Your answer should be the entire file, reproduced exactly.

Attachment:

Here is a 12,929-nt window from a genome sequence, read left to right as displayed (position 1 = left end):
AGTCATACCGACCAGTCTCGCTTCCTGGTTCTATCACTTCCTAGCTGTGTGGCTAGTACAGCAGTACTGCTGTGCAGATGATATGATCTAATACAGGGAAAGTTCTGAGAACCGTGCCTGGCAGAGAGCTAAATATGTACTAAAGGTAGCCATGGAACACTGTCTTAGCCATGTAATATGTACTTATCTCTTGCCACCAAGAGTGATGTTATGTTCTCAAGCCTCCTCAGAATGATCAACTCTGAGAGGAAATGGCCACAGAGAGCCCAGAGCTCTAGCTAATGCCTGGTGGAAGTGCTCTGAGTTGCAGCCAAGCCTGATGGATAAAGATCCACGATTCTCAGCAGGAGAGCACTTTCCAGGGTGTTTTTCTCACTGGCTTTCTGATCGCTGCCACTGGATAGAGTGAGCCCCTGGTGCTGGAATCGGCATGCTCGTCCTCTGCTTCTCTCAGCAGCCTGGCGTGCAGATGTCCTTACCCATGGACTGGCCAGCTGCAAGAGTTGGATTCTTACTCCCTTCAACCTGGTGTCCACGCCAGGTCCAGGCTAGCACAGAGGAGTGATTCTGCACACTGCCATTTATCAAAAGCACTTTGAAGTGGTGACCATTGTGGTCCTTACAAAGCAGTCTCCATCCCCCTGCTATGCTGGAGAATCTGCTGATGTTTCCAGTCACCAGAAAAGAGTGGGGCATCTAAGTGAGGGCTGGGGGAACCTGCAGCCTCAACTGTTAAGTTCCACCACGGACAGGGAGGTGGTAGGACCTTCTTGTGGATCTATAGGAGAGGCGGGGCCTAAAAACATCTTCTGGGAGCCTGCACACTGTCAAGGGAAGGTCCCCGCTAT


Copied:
Here is a 12,929-nt window from a genome sequence, read left to right as displayed (position 1 = left end):
AGTCATACCGACCAGTCTCGCTTCCTGGTTCTATCACTTCCTAGCTGTGTGGCTAGTACAGCAGTACTGCTGTGCAGATGATATGATCTAATACAGGGAAAGTTCTGAGAACCGTGCCTGGCAGAGAGCTAAATATGTACTAAAGGTAGCCATGGAACACTGTCTTAGCCATGTAATATGTACTTATCTCTTGCCACCAAGAGTGATGTTATGTTCTCAAGCCTCCTCAGAATGATCAACTCTGAGAGGAAATGGCCACAGAGAGCCCAGAGCTCTAGCTAATGCCTGGTGGAAGTGCTCTGAGTTGCAGCCAAGCCTGATGGATAAAGATCCACGATTCTCAGCAGGAGAGCACTTTCCAGGGTGTTTTTCTCACTGGCTTTCTGATCGCTGCCACTGGATAGAGTGAGCCCCTGGTGCTGGAATCGGCATGCTCGTCCTCTGCTTCTCTCAGCAGCCTGGCGTGCAGATGTCCTTACCCATGGACTGGCCAGCTGCAAGAGTTGGATTCTTACTCCCTTCAACCTGGTGTCCACGCCAGGTCCAGGCTAGCACAGAGGAGTGATTCTGCACACTGCCATTTATCAAAAGCACTTTGAAGTGGTGACCATTGTGGTCCTTACAAAGCAGTCTCCATCCCCCTGCTATGCTGGAGAATCTGCTGATGTTTCCAGTCACCAGAAAAGAGTGGGGCATCTAAGTGAGGGCTGGGGGAACCTGCAGCCTCAACTGTTAAGTTCCACCACGGACAGGGAGGTGGTAGGACCTTCTTGTGGATCTATAGGAGAGGCGGGGCCTAAAAACATCTTCTGGGAGCCTGCACACTGTCAAGGGAAGGTCCCCGCTAT